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E.D. Unveils Guidelines for Probing Race-Bias Complaints

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Washington

For the first time, the Education Department's office for civil rights has issued guidelines for the agency's investigations of racial-harassment complaints.

The guidelines, which were published in the March 10 Federal Register, are not formal regulations subject to a public comment period, and thus are now in effect.

They will serve to make the department's regional civil-rights offices "uniform in their approach'' to racial-harassment investigations, according to Jeanette J. Lim, the director of the O.C.R.'s policy, enforcement, and program service.

In addition, Ms. Lim said, publication of the guidelines in the Federal Register puts schools and higher-education institutions on notice.

"A success for us would be a diminution of the number of complaints we get,'' she said.

Title VI of the Civil Rights Act of 1964 bars recipients of federal funds from discriminating on the basis of race, color, or national origin.

A 1984 U.S. Supreme Court decision had narrowed the O.C.R.'s jurisdiction to discrimination related to federally funded activities. But the Civil Rights Restoration Act of 1987 restored broader investigative authority, and discrimination need not occur in programs directly supported by the federal government for an institution to be found in violation of Title VI.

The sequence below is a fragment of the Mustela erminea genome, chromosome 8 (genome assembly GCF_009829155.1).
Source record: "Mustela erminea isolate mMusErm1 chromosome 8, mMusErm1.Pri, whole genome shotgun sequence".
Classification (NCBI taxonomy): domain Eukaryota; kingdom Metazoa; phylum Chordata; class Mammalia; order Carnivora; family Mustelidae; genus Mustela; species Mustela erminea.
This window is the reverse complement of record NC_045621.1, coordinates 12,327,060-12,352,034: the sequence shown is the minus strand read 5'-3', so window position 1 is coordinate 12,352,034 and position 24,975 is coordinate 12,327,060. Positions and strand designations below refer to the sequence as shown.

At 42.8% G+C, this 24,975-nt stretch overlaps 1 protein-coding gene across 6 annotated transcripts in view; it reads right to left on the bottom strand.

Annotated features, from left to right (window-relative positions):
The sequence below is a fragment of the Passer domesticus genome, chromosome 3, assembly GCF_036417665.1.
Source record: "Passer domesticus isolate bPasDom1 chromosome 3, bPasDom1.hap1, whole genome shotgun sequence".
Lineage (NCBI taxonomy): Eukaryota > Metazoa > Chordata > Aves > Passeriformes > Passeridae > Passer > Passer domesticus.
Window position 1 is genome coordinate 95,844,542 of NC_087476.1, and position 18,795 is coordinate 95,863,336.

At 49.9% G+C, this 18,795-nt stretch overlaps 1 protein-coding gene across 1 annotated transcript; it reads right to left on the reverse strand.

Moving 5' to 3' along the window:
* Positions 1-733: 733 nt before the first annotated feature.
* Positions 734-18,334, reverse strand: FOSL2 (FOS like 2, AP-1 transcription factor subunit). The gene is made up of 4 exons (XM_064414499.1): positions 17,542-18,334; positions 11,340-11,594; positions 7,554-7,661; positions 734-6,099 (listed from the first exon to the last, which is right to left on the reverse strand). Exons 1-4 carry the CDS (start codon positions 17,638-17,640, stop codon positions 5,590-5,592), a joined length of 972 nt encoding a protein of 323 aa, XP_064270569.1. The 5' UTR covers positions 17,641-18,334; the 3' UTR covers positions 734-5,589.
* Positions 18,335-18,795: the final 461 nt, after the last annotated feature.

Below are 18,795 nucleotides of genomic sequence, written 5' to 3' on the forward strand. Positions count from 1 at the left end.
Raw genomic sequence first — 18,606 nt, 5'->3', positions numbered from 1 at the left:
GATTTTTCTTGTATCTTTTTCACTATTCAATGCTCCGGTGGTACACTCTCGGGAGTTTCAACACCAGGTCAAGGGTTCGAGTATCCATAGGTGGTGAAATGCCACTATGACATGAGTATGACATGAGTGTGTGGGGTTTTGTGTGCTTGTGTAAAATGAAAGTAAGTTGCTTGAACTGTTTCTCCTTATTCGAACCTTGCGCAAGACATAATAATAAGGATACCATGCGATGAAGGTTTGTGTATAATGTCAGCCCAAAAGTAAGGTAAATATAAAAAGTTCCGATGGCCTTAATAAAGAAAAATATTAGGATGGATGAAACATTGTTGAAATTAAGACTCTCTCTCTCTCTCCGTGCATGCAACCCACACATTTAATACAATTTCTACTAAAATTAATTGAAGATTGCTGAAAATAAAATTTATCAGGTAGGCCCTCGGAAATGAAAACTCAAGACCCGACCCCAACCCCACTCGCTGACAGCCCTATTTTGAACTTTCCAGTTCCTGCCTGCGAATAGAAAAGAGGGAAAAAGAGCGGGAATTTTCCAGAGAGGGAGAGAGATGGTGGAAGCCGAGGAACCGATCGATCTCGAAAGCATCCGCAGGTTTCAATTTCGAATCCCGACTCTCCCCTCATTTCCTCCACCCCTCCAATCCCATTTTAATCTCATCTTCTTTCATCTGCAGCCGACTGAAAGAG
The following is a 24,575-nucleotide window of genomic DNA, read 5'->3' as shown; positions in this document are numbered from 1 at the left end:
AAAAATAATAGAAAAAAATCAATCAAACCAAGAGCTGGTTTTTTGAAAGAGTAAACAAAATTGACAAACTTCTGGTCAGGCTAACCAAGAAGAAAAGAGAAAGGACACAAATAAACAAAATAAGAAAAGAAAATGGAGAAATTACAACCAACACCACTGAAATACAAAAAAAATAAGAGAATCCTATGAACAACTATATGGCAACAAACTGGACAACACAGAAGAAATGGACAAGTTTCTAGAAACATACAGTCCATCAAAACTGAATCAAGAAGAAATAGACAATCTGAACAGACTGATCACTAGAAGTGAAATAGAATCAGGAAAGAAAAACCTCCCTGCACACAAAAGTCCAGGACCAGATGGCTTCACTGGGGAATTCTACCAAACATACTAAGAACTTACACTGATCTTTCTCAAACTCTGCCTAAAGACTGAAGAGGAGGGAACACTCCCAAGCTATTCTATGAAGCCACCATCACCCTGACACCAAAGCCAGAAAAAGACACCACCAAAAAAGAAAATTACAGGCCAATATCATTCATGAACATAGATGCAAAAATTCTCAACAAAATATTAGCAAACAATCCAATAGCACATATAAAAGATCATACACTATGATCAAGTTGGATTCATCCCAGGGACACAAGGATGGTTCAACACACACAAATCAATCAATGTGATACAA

The new guidelines set out two types of circumstances under which schools, colleges, or other recipients of federal education aid can be held liable for racial harassment.

One applies to incidents where individuals are treated differently because of their race by employees or representatives of an institution.

'A Subjective Area'

In addition, a school or college can be held in violation if the O.C.R. finds that it "has created or is responsible for a racially hostile environment,'' a situation that may not be the result of employees' actions.

Under this analysis, an aid recipient is accountable for discriminatory treatment "if it has effectively caused, encouraged, accepted, tolerated, or failed to correct a racially hostile environment of which it has actual or constructive notice,'' the policy says. The racial harassment must be "severe, pervasive, or persistent.''

Ms. Lim acknowledged that the guidelines, while established to provide uniformity in investigations, must be flexible.

"We are dealing in a subjective area,'' she said. "We are very aware of that.''

The department has been operating under these principles for several years, Ms. Lim said. She said an attempt to establish investigative guidelines began under the Bush Administration, after the number of racial-harassment complaints rose in the 1980's.

Last week, the department settled a harassment case that dates to April 1993, when members of a Purdue University fraternity allegedly hit, kicked, and hurled racial slurs at a black student.

The O.C.R. found that university officials knew racial harassment had occurred but did not take adequate steps "to effectively remedy the discriminatory effects,'' according to a letter of finding issued in the case. Purdue agreed to adopt new anti-harassment policies.

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